Genre: Fusion, Jazz-Rock
Label: We Jazz Records
Quality: FLAC (tracks+.cue)
- Niin aikaisin
- Sinut muistan ainiaan
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- Linda Fredriksson - baritone saxophone, alto saxophone
- Eero Tikkanen - double bass, electric bass, violin
- Eeti Nieminen - drums, percussion, syntheziser
- Otto Eskelinen - Farfisa organ (7)
Mopo, the Finnish trio from Helsinki, have now been on the scene since 2009, and since 2011 winning their selection round for the Young Nordic Comets competition, have been performing their brand of quirky and frequently funky jazz around Europe. Their fourth full length album continues their punk inspired attitude to music making with eight tracks of largely energetic hard jazz.
The first tracks "Tökkö" and "My Best Friend" feature Eero Tikkanen playing an elderly electric bass, creating a raunchy mix contrasting the other unadulterated acoustic sounds where a repeated bass line is worked to the limit, coming close to compulsive. With the addition of a guesting Farfisa organ on "Noita" (Witch), this insistent repetition, combined with prime writer, saxophonist Linda Fredriksson's funky solo becomes positively disturbing, but ends with a few bars of light relief!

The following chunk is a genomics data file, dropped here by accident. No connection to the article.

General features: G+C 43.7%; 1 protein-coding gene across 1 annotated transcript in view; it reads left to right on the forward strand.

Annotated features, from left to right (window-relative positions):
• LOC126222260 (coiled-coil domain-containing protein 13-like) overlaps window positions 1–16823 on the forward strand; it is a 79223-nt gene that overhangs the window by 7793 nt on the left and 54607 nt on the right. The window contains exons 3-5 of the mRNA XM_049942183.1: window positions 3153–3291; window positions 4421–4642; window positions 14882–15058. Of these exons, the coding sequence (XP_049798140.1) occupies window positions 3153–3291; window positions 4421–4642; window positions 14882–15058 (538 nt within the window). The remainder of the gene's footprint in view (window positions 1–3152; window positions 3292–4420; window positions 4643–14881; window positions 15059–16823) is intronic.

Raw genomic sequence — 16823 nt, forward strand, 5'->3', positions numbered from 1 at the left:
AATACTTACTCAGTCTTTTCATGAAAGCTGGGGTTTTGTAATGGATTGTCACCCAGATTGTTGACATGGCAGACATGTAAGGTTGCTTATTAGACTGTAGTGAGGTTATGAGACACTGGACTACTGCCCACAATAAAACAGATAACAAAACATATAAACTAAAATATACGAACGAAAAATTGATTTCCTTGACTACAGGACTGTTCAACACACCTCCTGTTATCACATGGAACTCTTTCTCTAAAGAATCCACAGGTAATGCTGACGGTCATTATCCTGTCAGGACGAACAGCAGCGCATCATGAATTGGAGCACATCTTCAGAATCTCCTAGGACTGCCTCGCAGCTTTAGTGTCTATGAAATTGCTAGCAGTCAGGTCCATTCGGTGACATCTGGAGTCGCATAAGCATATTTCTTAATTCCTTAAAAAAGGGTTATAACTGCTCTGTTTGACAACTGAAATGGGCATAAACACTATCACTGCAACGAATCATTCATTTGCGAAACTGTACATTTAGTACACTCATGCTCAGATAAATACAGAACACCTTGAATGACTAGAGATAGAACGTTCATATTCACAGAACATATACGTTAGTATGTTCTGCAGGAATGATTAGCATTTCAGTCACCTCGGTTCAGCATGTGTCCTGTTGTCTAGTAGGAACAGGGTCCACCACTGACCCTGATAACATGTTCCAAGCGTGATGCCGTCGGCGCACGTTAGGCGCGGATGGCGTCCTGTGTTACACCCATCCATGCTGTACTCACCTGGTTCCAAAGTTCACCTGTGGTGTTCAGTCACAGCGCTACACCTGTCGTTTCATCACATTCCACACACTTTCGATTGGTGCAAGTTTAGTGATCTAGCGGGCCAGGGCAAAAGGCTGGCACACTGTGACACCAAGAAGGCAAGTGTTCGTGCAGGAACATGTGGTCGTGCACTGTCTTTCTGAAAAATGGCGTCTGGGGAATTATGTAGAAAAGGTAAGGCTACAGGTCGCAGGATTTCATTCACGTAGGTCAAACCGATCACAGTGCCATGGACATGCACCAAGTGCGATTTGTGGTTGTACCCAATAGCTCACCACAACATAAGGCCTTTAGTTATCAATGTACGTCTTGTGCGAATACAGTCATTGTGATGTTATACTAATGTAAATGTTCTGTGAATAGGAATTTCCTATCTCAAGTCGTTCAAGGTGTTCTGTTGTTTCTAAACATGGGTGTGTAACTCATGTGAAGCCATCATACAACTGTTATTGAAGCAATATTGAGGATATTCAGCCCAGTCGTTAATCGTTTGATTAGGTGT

Compared with their last recording, Beibe, this album is more forthright, less experimental. Not that they don't do lyrical, as in the fourth track "Mustafa," with Nieminen's rolling drums behind Fredriksson's sparse precise alto and Tikkanen's steady but pleasingly wandering bass lines. "Sinut muistan ainijan" (You, I'll remember always) is likewise a wistful ode with delicate soloing from the two melody instruments.
The band is as tight and jokey as ever, and their idiosyncratic attitude to music making is featured in the album sleeve, which includes a minute by minute account of their 24-hour marathon around Helsinki in 2017, playing venues from the steps of the Parliament building to some very unhip karaoke bars. Fredriksson points out here that fatigue-induced indolence and physical exhaustion caused her to reduce the number of notes played. Maybe this has introduced a slightly more spartan sound to the band, and Mopo's direction is more straight forward. But when it comes to the album title, you must choose yourself whether to believe its definition in the Urbandictionary: "A slew of funny and/or poor taste motivational posters (mopo) relating to a significant series of related, and often disasterous, events."
by Anthony Shaw